What I’ve come to realize through my interfaith organizing is this­– I don’t need a label to fit in. My morals and my values are my religion, and I am finally comfortable with the lack of title. It wasn’t easy getting to this point­– for so long I craved to believe in a recognized religion. But I don’t need the label to fit into this community, this interfaith community. And here at Ohio University, this interfaith community is really starting to grow.
On September 11, over 350 OU and Athens community members gathered for an Interfaith Peace Walk. With so many faith traditions represented, it was utterly breathtaking to see the diversity intertwining through the crowd. Labels and no labels, we were a community walking as one. And despite our differences, we stood side by side for our shared belief in peace. There are few words that can truly describe the moment when I felt the sense of belonging that I had been yearning for. It was incredible.
While the Peace Walk was a moment that will stay with me for a lifetime, I know there are many more to come. Better Together at Ohio University will be working this year to raise $5,000 to build a well in a developing nation. If that goal is reached and we can successfully give a community access to clean and safe drinking water, I know that moment will change me forever. With just one year of interfaith organizing, we have the potential to save someone’s life. Imagine what we could do with ten?

The White House Interfaith Challenge

Hi!  *Waving.*  My name is Shea Daniels.  Welcome to the Better Together at Ohio University Blog!  This week I’d like to tell you about the White House Interfaith Challenge, mostly because I’m really really excited about it.  Hopefully by the end of this post you’ll be excited about it, too!

The White House Interfaith Challenge is a super-cool initiative that Ohio University is part of.  It’s a service based challenge focused on interfaith cooperation.  Let’s break those sentences down a little bit further, because it seems to me that there’s two really important ideas being communicated, and I want to make sure you end up just as excited about them as I am.

Idea 1: The White House Interfaith Challenge is service based.  Colleges who are part of the challenge, like Ohio University in Athens, choose two issues to focus that service around, one domestic and one international.  Here at Ohio University we’ve chosen Domestic Poverty and Food Insecurity (this is what I’m working on) as well as International Water Security (initiative run by Rachel Hyden).  Students and community members are banning together to serve hot, yummy, healthy free meals twice a week (domestic poverty / food insecurity) while raising money to build at least one well in Africa (international water security).  And we’re having a blast!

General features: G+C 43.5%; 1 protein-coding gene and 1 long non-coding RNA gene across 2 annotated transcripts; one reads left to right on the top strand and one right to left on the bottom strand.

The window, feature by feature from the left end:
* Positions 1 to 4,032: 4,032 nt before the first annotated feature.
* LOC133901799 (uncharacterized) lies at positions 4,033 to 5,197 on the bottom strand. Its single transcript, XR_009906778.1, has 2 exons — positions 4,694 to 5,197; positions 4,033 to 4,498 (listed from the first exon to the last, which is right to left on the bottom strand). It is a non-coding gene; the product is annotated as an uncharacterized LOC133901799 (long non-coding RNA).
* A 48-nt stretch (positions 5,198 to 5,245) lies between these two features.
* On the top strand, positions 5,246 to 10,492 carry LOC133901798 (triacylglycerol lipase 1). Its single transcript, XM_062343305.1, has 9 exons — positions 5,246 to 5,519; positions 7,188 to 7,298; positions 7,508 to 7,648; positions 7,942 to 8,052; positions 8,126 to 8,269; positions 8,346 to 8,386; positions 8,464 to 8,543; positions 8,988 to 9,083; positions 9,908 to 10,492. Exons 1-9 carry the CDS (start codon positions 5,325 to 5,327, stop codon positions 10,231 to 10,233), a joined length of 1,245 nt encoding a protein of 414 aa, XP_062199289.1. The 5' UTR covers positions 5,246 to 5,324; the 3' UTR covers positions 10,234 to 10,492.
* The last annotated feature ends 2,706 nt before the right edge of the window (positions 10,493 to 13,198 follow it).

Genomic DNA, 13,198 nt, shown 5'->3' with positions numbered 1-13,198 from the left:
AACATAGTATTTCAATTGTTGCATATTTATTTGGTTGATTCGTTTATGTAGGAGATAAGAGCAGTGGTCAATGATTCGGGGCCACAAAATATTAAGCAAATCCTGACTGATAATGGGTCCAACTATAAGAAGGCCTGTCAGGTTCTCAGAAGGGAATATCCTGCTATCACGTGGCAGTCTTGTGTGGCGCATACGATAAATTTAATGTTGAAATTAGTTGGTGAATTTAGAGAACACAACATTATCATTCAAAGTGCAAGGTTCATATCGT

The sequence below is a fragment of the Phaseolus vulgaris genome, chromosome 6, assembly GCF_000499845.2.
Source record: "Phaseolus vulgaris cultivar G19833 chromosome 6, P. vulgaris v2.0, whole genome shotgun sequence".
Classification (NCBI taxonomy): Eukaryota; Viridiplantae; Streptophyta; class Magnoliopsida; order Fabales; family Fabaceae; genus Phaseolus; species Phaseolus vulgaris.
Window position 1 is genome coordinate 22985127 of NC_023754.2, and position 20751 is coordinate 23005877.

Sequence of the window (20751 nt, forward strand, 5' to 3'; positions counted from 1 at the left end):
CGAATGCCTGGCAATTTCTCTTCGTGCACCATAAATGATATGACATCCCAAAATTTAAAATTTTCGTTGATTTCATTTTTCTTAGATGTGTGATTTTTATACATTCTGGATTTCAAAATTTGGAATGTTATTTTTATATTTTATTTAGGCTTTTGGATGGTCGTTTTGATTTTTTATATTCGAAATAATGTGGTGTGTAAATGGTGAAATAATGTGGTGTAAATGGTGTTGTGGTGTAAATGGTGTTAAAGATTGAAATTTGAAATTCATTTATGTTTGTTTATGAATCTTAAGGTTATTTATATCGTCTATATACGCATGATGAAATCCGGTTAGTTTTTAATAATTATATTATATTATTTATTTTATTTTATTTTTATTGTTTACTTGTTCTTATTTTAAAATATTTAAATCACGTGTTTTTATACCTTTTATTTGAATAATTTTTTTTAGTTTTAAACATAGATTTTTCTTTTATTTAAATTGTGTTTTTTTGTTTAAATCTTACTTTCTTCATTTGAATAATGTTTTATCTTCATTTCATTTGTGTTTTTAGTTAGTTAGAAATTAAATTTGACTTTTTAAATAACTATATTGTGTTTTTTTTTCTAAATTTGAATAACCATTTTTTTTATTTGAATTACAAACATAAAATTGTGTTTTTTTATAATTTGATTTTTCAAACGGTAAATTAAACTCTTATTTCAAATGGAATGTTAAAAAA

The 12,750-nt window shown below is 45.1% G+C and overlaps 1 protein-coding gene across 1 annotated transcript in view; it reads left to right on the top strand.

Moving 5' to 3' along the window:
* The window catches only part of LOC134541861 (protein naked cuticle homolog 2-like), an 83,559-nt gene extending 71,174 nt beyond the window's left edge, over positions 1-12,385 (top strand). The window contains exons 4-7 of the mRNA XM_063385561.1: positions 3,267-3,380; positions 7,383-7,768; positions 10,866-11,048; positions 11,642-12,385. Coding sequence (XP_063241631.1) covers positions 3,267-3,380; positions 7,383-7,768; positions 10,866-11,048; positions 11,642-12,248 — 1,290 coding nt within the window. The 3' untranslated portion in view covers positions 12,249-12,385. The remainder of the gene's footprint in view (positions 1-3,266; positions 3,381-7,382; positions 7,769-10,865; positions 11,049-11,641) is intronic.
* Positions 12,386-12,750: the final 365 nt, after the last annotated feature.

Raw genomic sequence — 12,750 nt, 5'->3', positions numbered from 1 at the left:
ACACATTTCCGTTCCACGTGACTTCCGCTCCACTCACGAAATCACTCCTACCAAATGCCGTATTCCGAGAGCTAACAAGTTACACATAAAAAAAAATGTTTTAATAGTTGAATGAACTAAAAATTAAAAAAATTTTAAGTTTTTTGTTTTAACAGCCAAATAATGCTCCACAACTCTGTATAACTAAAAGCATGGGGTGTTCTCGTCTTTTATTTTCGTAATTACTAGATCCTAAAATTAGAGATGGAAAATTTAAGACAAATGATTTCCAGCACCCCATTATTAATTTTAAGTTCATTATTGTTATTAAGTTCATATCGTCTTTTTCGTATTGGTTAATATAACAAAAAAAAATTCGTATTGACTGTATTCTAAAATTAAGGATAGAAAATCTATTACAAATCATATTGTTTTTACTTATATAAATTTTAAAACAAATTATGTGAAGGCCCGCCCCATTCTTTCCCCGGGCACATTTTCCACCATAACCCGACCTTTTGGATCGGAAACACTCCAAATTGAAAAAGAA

Idea 2: This is an Interfaith challenge.  What does Interfaith mean?  Semantically, let’s visit our good friend Webster.  According to Webster, Interfaith means “involving persons of different religious faiths.”  This is a really good definition but I would like to challenge Mr. Webster on one point…Interfaith work is for folks of all and no faith traditions, so folks who are atheists, agnostic, or don’t know what they are, are as welcome as folks who are Jewish, Catholic, Muslim, or Wiccan.  Lots of people involved in our Interfaith challenge don’t claim any religious tradition.  Lots of people involved in our Interfaith challenge are devout followers of a religion.  And we’re all working together, because that’s the point.  Even if we don’t agree on everything we agree it is more productive to build a well in Africa than to argue about religious differences.

So, that’s the White House Interfaith Service Challenge in a nutshell.  Interested in getting involved?  Yay!  Email  Rachel at for more informational about the International Water Security initiative, or if you want to join our Steering Committee.  If you’re interested in Domestic Poverty and Food Insecurity you can email me, Shea, at, or just show up at UCM’s Free Meals Program (Thursday 5:30, Saturday 1PM). 

So, once again, I’m Shea.  *Waving.*  Welcome to Better Together at Ohio University’s blog.  Stay tuned in coming weeks for all kinds of interesting posts from all kinds of people.  We’ll be talking about Interfaith work, about the service we’re doing, and about what it means to us.  Because we’re pretty sure that we’re better together than we are divided, and we’re pretty sure we can positively impact the world through the service we’re doing.